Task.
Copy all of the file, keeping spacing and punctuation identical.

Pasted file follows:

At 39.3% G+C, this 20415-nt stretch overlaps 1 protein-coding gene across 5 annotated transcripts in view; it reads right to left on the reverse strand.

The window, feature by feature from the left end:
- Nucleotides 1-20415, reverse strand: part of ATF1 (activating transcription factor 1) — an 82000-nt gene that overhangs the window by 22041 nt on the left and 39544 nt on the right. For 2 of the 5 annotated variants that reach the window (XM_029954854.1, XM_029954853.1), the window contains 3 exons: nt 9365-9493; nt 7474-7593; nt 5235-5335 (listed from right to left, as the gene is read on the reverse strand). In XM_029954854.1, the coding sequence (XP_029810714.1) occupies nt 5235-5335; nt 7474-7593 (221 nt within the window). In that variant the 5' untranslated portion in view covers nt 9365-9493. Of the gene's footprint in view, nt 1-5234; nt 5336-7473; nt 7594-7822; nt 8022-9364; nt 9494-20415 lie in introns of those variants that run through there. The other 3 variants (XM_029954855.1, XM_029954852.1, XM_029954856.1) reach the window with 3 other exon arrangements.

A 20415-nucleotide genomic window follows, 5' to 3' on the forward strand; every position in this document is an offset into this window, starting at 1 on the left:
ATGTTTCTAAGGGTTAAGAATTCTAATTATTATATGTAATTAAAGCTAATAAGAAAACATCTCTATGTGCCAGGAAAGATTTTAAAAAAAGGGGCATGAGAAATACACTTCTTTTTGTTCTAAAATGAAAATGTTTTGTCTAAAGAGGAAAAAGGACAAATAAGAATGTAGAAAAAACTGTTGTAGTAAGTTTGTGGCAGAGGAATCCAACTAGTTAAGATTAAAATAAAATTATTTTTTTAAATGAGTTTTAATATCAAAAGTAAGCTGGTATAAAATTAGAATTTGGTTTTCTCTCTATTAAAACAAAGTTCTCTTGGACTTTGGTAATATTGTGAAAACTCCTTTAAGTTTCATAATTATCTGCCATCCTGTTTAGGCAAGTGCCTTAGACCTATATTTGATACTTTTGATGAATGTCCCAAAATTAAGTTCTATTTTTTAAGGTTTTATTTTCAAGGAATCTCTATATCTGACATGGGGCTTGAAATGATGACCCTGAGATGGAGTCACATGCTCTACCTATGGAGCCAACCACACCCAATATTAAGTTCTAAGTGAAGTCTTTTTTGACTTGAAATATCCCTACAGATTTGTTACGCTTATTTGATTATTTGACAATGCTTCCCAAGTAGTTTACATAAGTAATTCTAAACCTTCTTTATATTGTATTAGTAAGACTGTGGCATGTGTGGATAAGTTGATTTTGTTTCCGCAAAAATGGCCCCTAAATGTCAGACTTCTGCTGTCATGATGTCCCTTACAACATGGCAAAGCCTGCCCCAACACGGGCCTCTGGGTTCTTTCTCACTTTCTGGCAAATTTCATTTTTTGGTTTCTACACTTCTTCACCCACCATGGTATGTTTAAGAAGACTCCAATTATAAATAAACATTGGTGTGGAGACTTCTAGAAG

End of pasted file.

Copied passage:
At 39.3% G+C, this 20415-nt stretch overlaps 1 protein-coding gene across 5 annotated transcripts in view; it reads right to left on the reverse strand.

The window, feature by feature from the left end:
- Nucleotides 1-20415, reverse strand: part of ATF1 (activating transcription factor 1) — an 82000-nt gene that overhangs the window by 22041 nt on the left and 39544 nt on the right. For 2 of the 5 annotated variants that reach the window (XM_029954854.1, XM_029954853.1), the window contains 3 exons: nt 9365-9493; nt 7474-7593; nt 5235-5335 (listed from right to left, as the gene is read on the reverse strand). In XM_029954854.1, the coding sequence (XP_029810714.1) occupies nt 5235-5335; nt 7474-7593 (221 nt within the window). In that variant the 5' untranslated portion in view covers nt 9365-9493. Of the gene's footprint in view, nt 1-5234; nt 5336-7473; nt 7594-7822; nt 8022-9364; nt 9494-20415 lie in introns of those variants that run through there. The other 3 variants (XM_029954855.1, XM_029954852.1, XM_029954856.1) reach the window with 3 other exon arrangements.

A 20415-nucleotide genomic window follows, 5' to 3' on the forward strand; every position in this document is an offset into this window, starting at 1 on the left:
ATGTTTCTAAGGGTTAAGAATTCTAATTATTATATGTAATTAAAGCTAATAAGAAAACATCTCTATGTGCCAGGAAAGATTTTAAAAAAAGGGGCATGAGAAATACACTTCTTTTTGTTCTAAAATGAAAATGTTTTGTCTAAAGAGGAAAAAGGACAAATAAGAATGTAGAAAAAACTGTTGTAGTAAGTTTGTGGCAGAGGAATCCAACTAGTTAAGATTAAAATAAAATTATTTTTTTAAATGAGTTTTAATATCAAAAGTAAGCTGGTATAAAATTAGAATTTGGTTTTCTCTCTATTAAAACAAAGTTCTCTTGGACTTTGGTAATATTGTGAAAACTCCTTTAAGTTTCATAATTATCTGCCATCCTGTTTAGGCAAGTGCCTTAGACCTATATTTGATACTTTTGATGAATGTCCCAAAATTAAGTTCTATTTTTTAAGGTTTTATTTTCAAGGAATCTCTATATCTGACATGGGGCTTGAAATGATGACCCTGAGATGGAGTCACATGCTCTACCTATGGAGCCAACCACACCCAATATTAAGTTCTAAGTGAAGTCTTTTTTGACTTGAAATATCCCTACAGATTTGTTACGCTTATTTGATTATTTGACAATGCTTCCCAAGTAGTTTACATAAGTAATTCTAAACCTTCTTTATATTGTATTAGTAAGACTGTGGCATGTGTGGATAAGTTGATTTTGTTTCCGCAAAAATGGCCCCTAAATGTCAGACTTCTGCTGTCATGATGTCCCTTACAACATGGCAAAGCCTGCCCCAACACGGGCCTCTGGGTTCTTTCTCACTTTCTGGCAAATTTCATTTTTTGGTTTCTACACTTCTTCACCCACCATGGTATGTTTAAGAAGACTCCAATTATAAATAAACATTGGTGTGGAGACTTCTAGAAG